While there will be several veterans departing (Andrew Ference, Jaromir Jagr, Jay Pandolfo), the core of a talented young team will remain intact. That was reassuring but only small consolation Wednesday.
“Well, it’s definitely a little reassuring that we know we could potentially have a good team,” Marchand began. “I mean, things always happen, trades and everything like that, but for the most part the foundation is there. But I don’t think it changes what happened, we had a good opportunity and it slipped through our fingers. That was a tough game to swallow.”
But with names like Tyler Seguin, Torey Krug, Dougie Hamilton, Matt Bartkowski and Marchand himself, the team figures to make deep runs in the Cup playoffs a habit.
“I mean, you look at a lot of guys on our team are locked in here and they definitely did a great job of making sure were going to have a very good team for a while,” Marchand said. “And we’re very, very fortunate to be a part of this organization and this team. We definitely have a good group in here.”
With so much talk about injuries on Wednesday, did Marchand suffer any injury?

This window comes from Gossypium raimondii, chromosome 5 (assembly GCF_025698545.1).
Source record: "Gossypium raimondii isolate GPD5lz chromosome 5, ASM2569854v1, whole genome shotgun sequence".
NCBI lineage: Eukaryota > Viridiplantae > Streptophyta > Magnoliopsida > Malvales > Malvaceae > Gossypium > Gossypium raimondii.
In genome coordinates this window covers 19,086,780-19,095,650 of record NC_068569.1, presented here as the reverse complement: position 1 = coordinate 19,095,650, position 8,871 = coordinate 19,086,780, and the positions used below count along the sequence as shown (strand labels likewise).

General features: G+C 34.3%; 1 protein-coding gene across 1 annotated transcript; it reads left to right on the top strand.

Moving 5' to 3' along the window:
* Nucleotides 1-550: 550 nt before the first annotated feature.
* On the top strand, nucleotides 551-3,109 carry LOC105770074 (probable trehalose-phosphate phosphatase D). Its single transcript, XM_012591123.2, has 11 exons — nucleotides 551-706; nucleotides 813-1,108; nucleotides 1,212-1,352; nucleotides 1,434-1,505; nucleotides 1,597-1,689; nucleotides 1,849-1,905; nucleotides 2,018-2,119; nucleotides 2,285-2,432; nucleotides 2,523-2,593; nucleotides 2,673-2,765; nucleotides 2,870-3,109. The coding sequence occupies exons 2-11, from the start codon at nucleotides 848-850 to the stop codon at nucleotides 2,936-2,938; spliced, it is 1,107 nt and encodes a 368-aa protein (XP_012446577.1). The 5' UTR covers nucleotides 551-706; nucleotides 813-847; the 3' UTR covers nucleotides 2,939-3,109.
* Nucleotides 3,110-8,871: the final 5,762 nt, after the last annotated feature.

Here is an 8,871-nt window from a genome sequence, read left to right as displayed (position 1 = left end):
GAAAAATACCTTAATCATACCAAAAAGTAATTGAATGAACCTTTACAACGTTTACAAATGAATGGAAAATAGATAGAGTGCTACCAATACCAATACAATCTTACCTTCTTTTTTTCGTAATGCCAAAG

“Just my heart,” he quipped.
How is this year’s loss different that 2012 first-round exit to the Capitals?
“It’s definitely a lot better than losing in the first round, but it’s still disappointing,” Marchand said. “Whether you lose in the first round or the finals, you didn’t win. So it’s definitely different in ways where we made it here and had the opportunity but still didn’t win.”
Now Marchand and the Bruins begin a short summer break before September rolls around.
“It’s definitely going to be a little bit different,” he said. “We finished so late and we start a week early, so, I mean, were going to have to take a little bit less of a break and try to get back right into things quickly and get prepared for that training camp.”
Marchand was held without a point in the six games against Chicago and didn’t score a goal in the final eight games of the playoffs.